MUMBAI: Bajaj Allianz Life Insurance is looking to raise its exposure to local IT services companies and drugmakers in 2019, drawn by attractive valuations and easing regulatory issues, even as a strengthening rupee threatens to hurt earnings.
Strong free cash flows and growth in the main export market in the U.S. bode well for IT firms, while select pharmaceutical companies will benefit from the resolution of regulatory clampdowns and steady drug approvals, Sampath Reddy, chief investment officer at Bajaj Allianz Life told Reuters.
The Indian rupee has weakened significantly against the dollar this year on the back of an emerging market rout and domestic economic concerns but has pared some of its losses in recent weeks as global oil prices ease off.
An appreciating rupee hurts the earnings of exporters who bill most of their clients in dollars.
"In spite of a reversal in rupee, we still think that IT will do well," said Reddy, who manages about 530 billion Indian rupees ($7.59 billion) in both equities and debt.
"They are all good, large companies with free cash flows. We like that sector and would probably look to go overweight."
India's top software services exporter Tata Consultancy Services Ltd (TCS) last month forecast double-digit revenue growth this fiscal year, driven by strong demand for digital services and robust spending by key clients.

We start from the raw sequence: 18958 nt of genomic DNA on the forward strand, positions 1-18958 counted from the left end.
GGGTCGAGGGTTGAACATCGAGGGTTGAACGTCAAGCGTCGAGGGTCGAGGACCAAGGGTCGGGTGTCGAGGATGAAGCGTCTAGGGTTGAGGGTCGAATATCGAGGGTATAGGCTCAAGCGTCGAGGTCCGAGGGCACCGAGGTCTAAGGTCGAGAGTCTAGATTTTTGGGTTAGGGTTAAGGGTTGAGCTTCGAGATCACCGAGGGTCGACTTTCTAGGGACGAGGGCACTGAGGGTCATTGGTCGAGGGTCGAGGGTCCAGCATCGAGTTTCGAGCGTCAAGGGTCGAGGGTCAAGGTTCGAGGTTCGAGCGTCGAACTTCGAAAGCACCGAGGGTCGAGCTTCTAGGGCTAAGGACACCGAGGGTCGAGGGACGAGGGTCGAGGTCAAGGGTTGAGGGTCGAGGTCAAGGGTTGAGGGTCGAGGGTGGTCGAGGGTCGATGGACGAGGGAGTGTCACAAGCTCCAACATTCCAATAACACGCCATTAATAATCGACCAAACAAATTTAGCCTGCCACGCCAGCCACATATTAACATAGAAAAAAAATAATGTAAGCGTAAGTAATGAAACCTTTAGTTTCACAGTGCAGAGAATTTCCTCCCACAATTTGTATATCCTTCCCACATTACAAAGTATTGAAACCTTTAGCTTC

The pharmaceuticals sector, however, has been hit hard over the past couple of years due to quality-related sanctions by the U.S. FDA and reduced pricing power due to consolidation among distributors in the United States, their biggest market.
But Reddy said he would look at select pharma companies as FDA issues were being addressed and drug approvals were coming in steadily.
"It would be still product specific and company specific issues and one has to keep evaluating those," he said. "But the pricing pressure in the U.S. is something one has to keep watching for."
Both the Nifty IT and Nifty pharma indexes have dropped about 10 percent in the past two months.
Reddy said he expected a much-awaited recovery in corporate earnings in 2019, estimating a 15-18 percent growth for the next two years.
The recovery, he said, would be led by private-sector banks, as a massive pile of bad loans across the sector that have been a drag on earnings, continue to shrink.
Reddy also said he would look to increase his holdings in capital goods companies that will benefit from an economic revival in the country and higher capital expenditure by companies.
"There seems to be an improvement in terms of margins as well as utilisation levels in most of these companies," he said. "I think that sector should be watched very closely."